Southworth had seen enough. With a runner on third and the tying run at the plate, he brought in Potter. Frey grounded a 0-1 pitch to shortstop Dark, who got the ball to second in time to force Bamberger. But Yvars crossed the plate and brought the Giants to within a run. The score was 3-2 in Boston’s favor.
Potter got Jack Lohrke to ground to Elliott, who forced Frey at second. Lohrke reached first, then ran all the way to third base when Potter threw wild to first in an attempt to pick him off.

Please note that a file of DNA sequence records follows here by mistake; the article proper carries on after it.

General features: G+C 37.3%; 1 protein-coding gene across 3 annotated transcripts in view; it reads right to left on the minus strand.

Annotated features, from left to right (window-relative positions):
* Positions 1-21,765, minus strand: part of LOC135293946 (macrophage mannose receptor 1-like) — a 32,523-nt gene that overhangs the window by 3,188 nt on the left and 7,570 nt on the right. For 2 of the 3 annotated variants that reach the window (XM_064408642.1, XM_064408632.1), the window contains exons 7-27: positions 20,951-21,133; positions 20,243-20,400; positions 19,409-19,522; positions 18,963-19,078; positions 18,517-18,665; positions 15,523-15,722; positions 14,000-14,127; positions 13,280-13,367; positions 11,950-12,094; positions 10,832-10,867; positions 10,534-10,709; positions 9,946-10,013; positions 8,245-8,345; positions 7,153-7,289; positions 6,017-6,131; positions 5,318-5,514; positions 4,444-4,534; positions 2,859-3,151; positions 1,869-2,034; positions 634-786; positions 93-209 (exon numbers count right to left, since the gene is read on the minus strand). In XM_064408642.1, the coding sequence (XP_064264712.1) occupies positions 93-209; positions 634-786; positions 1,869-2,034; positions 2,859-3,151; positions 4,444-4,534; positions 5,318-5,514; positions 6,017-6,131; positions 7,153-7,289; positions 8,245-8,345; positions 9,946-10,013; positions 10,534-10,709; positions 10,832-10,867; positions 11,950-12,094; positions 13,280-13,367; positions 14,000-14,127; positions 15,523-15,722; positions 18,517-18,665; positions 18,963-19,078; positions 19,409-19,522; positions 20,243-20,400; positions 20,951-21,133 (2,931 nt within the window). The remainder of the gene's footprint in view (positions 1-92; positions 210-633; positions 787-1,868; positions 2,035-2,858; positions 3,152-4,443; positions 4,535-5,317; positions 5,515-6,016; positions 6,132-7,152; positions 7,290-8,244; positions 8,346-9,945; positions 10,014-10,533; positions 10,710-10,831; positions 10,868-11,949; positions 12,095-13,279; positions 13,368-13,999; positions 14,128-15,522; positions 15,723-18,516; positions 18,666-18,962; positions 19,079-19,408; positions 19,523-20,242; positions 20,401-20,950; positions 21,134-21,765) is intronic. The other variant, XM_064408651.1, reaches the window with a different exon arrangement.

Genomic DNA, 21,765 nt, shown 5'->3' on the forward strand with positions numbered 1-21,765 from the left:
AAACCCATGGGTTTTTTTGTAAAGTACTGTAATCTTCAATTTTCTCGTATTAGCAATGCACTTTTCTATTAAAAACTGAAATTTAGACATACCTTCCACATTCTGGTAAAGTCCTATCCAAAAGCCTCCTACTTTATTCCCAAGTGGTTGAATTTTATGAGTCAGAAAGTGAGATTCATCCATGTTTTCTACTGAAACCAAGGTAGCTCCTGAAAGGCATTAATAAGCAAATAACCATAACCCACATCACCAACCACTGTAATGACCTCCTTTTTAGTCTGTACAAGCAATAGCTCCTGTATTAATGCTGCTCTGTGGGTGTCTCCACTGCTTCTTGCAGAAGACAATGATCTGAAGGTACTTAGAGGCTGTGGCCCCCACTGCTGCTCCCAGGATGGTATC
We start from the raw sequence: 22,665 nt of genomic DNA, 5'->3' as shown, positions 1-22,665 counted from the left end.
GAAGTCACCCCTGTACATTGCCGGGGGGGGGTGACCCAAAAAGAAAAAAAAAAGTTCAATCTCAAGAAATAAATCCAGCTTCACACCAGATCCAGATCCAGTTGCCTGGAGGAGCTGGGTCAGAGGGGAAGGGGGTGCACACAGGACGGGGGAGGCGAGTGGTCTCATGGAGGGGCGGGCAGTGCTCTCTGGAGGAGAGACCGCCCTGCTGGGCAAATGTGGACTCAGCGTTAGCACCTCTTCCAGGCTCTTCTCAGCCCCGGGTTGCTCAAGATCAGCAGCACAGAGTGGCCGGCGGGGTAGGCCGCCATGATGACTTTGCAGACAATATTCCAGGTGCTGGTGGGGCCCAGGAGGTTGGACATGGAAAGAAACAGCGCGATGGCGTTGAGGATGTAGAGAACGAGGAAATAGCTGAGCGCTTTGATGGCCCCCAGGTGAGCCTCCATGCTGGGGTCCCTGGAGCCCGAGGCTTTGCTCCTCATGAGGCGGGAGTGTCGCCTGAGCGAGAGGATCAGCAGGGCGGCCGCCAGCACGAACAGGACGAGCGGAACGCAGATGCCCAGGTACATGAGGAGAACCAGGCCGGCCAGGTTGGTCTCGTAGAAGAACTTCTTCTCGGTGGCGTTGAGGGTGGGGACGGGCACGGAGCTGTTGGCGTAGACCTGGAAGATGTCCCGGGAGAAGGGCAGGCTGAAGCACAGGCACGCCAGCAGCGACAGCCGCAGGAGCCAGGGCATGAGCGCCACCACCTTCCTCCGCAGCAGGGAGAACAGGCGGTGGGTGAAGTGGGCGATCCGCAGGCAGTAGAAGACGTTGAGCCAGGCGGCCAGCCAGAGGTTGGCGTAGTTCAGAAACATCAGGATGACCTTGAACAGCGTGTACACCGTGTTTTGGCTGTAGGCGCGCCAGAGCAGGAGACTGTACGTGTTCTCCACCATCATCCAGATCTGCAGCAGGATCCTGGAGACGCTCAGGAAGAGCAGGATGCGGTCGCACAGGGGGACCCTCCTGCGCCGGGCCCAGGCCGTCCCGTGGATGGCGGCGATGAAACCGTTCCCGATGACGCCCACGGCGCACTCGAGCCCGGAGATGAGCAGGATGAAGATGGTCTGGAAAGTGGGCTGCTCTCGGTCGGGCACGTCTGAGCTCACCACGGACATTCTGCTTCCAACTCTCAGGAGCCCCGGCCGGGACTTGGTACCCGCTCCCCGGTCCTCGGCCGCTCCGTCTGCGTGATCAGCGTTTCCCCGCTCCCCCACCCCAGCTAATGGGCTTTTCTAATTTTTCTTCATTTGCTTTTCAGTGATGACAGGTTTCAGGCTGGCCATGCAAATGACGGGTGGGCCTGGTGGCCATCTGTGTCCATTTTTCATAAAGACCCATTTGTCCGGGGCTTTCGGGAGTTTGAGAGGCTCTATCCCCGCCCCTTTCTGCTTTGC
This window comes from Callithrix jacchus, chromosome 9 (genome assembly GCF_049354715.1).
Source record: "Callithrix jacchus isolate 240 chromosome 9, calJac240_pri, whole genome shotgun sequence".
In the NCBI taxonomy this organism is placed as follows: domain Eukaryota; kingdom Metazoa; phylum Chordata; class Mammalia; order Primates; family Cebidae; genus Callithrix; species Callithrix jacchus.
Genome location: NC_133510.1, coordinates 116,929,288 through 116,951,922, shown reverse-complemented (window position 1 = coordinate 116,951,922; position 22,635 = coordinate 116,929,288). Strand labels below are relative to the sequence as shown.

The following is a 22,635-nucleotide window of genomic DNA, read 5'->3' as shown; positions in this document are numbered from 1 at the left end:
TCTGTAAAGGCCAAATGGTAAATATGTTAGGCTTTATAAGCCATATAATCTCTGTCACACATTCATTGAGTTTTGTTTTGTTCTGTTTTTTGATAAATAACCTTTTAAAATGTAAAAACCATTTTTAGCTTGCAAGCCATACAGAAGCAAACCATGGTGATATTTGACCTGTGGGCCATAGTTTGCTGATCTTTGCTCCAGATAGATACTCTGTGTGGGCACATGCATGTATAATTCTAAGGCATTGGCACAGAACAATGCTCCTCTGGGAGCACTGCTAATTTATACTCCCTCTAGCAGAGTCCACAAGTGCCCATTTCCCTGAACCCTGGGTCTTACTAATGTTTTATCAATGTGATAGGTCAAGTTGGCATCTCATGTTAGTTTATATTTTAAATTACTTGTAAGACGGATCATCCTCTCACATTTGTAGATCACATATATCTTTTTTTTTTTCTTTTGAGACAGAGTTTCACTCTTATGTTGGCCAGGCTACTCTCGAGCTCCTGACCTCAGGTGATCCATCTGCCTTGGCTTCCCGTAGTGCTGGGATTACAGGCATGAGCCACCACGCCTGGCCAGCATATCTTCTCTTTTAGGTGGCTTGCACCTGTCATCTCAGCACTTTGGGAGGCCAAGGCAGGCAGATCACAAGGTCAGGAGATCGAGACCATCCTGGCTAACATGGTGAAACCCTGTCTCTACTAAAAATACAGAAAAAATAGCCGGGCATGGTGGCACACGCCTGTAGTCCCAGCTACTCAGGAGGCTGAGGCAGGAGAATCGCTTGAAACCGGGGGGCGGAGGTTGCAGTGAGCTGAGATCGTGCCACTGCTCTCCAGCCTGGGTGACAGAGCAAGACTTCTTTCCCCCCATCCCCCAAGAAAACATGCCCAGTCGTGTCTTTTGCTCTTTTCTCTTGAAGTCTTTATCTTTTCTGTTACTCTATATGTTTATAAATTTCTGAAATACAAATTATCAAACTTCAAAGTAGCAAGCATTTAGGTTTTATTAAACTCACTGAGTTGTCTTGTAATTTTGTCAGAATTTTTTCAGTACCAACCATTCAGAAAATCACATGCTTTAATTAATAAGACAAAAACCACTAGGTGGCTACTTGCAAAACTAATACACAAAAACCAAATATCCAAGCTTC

Potter next faced Whitey Lockman and walked him on four pitches, putting runners on first and third with two out. Lockman then stole second to make matters closer. But the threat ended when Sid Gordon grounded a 2-and-1 pitch to Elliott, who threw him out at first, to the great relief of Braves fans.
After the Braves went down in order in the bottom of the eighth, it was up to Potter to seal the deal and secure the pennant. The Giants had Johnny Mize, Willard Marshall, and Mueller coming up, each hoping to extend the game, or postpone the celebration another day.